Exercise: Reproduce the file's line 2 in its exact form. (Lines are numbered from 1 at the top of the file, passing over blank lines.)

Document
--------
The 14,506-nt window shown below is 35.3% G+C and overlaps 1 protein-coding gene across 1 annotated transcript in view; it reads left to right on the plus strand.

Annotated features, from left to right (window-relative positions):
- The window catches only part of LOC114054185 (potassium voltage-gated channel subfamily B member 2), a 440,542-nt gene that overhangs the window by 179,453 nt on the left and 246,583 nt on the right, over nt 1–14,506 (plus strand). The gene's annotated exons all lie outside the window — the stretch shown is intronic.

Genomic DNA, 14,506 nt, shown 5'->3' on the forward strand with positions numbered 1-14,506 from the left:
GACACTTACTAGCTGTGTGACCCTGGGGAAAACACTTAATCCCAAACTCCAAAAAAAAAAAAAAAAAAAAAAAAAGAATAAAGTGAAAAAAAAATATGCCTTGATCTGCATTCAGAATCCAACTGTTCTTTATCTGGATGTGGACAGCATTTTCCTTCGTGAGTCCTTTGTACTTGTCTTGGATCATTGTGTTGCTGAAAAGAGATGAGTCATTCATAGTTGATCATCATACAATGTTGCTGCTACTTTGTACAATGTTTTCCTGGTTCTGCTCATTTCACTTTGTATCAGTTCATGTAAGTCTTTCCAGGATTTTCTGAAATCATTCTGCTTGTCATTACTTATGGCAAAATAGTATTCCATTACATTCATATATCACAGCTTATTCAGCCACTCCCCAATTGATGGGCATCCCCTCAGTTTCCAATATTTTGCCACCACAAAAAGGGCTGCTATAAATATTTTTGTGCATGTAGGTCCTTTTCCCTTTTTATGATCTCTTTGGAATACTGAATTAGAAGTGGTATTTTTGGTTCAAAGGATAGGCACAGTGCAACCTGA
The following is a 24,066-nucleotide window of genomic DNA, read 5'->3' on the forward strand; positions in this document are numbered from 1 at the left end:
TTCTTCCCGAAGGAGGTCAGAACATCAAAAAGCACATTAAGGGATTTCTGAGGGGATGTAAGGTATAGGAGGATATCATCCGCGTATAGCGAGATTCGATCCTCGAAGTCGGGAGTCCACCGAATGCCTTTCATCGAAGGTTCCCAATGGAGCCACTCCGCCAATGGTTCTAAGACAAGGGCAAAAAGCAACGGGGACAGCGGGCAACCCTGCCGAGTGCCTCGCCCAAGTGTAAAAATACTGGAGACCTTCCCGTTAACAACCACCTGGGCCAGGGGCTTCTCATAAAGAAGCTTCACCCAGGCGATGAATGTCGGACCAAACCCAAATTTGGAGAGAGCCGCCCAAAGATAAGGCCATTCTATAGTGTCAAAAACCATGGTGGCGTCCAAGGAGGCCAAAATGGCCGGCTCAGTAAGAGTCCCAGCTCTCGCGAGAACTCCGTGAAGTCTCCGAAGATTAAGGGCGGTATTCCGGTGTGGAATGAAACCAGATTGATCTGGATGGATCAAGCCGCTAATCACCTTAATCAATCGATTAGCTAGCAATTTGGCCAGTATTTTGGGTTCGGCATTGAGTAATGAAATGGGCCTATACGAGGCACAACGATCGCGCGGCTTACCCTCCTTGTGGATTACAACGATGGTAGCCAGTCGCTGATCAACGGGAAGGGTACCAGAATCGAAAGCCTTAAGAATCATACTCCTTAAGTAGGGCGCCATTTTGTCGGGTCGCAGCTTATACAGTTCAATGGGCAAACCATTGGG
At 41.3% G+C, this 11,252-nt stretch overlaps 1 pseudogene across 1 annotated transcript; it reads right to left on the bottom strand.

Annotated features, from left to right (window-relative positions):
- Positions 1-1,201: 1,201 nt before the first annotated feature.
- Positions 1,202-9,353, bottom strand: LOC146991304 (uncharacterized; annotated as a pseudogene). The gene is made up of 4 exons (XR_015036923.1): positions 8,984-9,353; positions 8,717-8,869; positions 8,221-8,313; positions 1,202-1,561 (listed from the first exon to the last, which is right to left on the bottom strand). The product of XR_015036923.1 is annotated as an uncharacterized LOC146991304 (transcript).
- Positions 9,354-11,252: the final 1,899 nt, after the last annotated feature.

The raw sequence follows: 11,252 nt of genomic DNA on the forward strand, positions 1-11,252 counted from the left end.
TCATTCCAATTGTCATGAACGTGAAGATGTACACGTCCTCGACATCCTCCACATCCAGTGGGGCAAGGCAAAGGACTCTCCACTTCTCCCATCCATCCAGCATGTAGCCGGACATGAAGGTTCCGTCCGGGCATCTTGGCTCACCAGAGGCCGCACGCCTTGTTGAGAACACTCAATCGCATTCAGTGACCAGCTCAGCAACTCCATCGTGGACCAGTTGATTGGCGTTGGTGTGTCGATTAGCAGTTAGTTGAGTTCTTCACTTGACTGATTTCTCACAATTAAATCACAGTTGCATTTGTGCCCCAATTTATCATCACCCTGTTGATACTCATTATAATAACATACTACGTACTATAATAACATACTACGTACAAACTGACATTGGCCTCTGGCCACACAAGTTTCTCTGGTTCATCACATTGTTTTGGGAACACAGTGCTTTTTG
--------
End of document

Annotated features, from left to right (window-relative positions):